Wilton "romantic Roses" Cake, Traveling, Dowels, E

Decorating By SliceTheCake Updated 31 Oct 2008 , 1:22pm by -K8memphis

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SliceTheCake Posted 30 Oct 2008 , 8:51pm
post #1 of 7

I am doing my first wedding cake this weekend. (Shotgun wedding for one of my college friends...they've planned it in under 3 weeks!).

This is the cake I think I am going to use as a basis:

Bride wants red flowers and white buttercream for the cake. I'm thinking of using chocolate clay or MMF for the flowers. Any suggestions or tips for this? Preferences one way or the other?

I also need to drive the cake to the reception location -- I'll be a guest at the wedding as well. The wedding/reception are just over 100 miles from where I live. I've never had to transport a cake before. I have a minivan. Any travel tips? Preferences or suggestions re: stacking at home or stacking on location? If I stack on location...how do I transport the flowers? And how long do you think it would take me to assemble on location?

Sorry for all the questions...I've never done a wedding cake before, I've never traveled with a cake before, and I've never had to dowel a cake before....all of it is adding up to a disaster in my head so any advice you can share, I'd appreciate it!

(I've told the bride all my concerns and she doesn't really care one way or another...she's pretty easy going and if need be said we'd just figure it out the day of the wedding if something disastrous happened).

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-K8memphis Posted 30 Oct 2008 , 9:25pm
post #2 of 7

Cake-Buddy--tell me you have this thing baked already.


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SliceTheCake Posted 30 Oct 2008 , 10:02pm
post #3 of 7

the second round is in the oven as i'm typing (6, 8, 10 rounds)....i have til sunday though, not that big of a deal?

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-K8memphis Posted 30 Oct 2008 , 10:37pm
post #4 of 7

That's cool. I was just getting a little panicked for you ('figure it out day of the wedding') but you should be ok. I was going to recommend that you get an early start but you should be fine.

It would take me maybe 10-15 minutes to set this cake up if delivered unstacked. But like you said you've never done this before so it will take you a while--y'know how 'the first' anything always takes so much longer.

People deliver either way--stacked or unstacked.

I recommend that you box the whole thing whether stacked or in separate boxes. Use that nubbly shelf liner to keep things from sliding--put a piece under each cake inside the box so it doesn't slide and under the box so it doesn't slide.

The flowers--I scrunch up a bunch of paper towels in a half sheet box and set my flowers in there when I apply them on site--if they are really delicate I wrap each one in a paper towel. And make sure there's no wiggle room in the box so nothing can clink together en route.

But of course you only have to box the top two rows of roses. You can place the bottom row around the cake if you want. They will fit in a quarter sheet box easy. Hey you could set them in egg cartons too.

Keep the roses out of the sunlight on the ride over.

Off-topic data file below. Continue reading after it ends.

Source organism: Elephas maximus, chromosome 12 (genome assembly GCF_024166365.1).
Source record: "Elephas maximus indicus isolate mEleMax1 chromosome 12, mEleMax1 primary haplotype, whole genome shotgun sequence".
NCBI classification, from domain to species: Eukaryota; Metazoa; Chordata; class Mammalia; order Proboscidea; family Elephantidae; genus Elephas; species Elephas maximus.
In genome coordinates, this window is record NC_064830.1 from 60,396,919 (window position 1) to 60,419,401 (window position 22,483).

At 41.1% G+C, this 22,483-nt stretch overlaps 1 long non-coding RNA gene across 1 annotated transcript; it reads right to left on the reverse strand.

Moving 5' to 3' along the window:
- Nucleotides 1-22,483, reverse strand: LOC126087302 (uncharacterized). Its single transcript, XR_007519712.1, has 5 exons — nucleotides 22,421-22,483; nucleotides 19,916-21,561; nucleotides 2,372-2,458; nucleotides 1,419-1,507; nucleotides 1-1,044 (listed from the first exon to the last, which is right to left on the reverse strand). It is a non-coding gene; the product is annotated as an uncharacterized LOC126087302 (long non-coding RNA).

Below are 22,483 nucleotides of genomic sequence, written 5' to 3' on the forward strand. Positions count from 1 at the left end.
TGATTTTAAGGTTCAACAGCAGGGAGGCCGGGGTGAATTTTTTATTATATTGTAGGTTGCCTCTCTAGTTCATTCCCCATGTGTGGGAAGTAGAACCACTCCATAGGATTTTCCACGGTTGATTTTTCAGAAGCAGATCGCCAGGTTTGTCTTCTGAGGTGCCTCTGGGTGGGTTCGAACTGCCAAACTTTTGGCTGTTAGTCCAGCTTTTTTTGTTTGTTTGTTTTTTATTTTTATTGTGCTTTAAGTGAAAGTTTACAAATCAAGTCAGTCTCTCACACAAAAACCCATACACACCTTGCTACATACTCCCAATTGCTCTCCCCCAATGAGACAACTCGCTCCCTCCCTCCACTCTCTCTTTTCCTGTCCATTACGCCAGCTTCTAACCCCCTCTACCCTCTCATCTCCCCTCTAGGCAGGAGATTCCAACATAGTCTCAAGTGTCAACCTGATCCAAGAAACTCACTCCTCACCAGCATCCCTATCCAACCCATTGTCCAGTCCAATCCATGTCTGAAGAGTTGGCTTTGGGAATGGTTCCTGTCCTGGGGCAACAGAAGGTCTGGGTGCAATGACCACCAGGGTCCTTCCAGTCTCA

Also I always deliver chilled cakes--they are of course firmer and sturdier when cold. I even stick blue ice inside my boxes sometimes to keep my cake cold all the way--gets hot in Memphis.

For each tier, measure one dowel and cut all of them that same length. Parts of the actual cake will appear too short or too tall--that's to be expected--don't adjust the dowel they need to be the same length as each other per tier.

Good Luck! Take pictures!!

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SliceTheCake Posted 31 Oct 2008 , 4:35am
post #5 of 7

Thank you. I appreciate your advice!

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bakeyclacker Posted 31 Oct 2008 , 6:10am
post #6 of 7

Your cake has a beautiful design, and where the roses are not the petal by petal type, they'll be easier to transport. I have done it very similarly to K8Memphis, where I'll use that spongy, anti-slip liner underneath my box, cake pan, etc. to transport it, and i've never had a problem. My first wedding cake was one that was about 320 miles away, and the cakes traveled just fine. One thing I do suggest: bring extra icing in a piping bag ready to use. I know that your cake doesn't call for decoration with bc but you will want it to 'glue on' the roses here and there, and if your fondant should crack, you can pipe a bit of icing onto it, smooth it down flat with your finger, or a paper towel, and cover it with fresh powdered sugar do help disguise it. You can also wet the fondant a bit, and smooth it with a paper towel, then dust it with powdered sugar, but it's hard to do if the crack is very big.
I say transporting it separate, and then assembling on site is the best, least stressful way to go. I'd recommend fixing your cake to the cake circle (or cardboard) well with icing before you go, to hold the cake on the board during travel. I'm sure that you'll do very well, and your bride seems like the perfect one to work with. Good luck!

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-K8memphis Posted 31 Oct 2008 , 1:22pm
post #7 of 7

If by some chance you use the blue ice or for any next time, I wrap it in a paper towel and place it in a secure zip lock and wire it into the corners of the box. This prevents condensation from reeking havoc.

Hope all is going well!

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